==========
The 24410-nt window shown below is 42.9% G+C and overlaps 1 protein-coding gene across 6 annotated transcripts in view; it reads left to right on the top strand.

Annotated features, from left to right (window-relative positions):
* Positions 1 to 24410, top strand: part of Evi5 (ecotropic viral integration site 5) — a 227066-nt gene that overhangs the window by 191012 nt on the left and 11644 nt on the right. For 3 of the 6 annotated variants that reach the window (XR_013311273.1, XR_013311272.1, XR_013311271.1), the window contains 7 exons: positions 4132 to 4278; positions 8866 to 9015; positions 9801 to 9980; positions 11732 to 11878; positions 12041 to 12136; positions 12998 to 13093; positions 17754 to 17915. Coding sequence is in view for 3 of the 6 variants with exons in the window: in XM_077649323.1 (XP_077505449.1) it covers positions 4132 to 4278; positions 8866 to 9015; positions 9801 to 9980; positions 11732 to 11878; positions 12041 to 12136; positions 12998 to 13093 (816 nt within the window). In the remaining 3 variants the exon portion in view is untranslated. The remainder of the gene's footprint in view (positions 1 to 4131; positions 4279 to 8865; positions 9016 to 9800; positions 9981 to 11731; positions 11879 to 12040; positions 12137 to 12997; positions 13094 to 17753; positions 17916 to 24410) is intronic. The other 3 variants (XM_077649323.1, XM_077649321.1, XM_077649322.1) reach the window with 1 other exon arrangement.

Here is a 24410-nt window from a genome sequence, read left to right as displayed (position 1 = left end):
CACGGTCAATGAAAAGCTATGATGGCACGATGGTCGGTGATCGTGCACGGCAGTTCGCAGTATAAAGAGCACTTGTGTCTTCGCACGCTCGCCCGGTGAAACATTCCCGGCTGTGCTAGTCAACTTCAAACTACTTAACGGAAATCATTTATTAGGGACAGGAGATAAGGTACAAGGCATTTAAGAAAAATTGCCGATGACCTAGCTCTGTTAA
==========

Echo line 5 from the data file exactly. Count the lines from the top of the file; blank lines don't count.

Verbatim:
CACGGTCAATGAAAAGCTATGATGGCACGATGGTCGGTGATCGTGCACGGCAGTTCGCAGTATAAAGAGCACTTGTGTCTTCGCACGCTCGCCCGGTGAAACATTCCCGGCTGTGCTAGTCAACTTCAAACTACTTAACGGAAATCATTTATTAGGGACAGGAGATAAGGTACAAGGCATTTAAGAAAAATTGCCGATGACCTAGCTCTGTTAA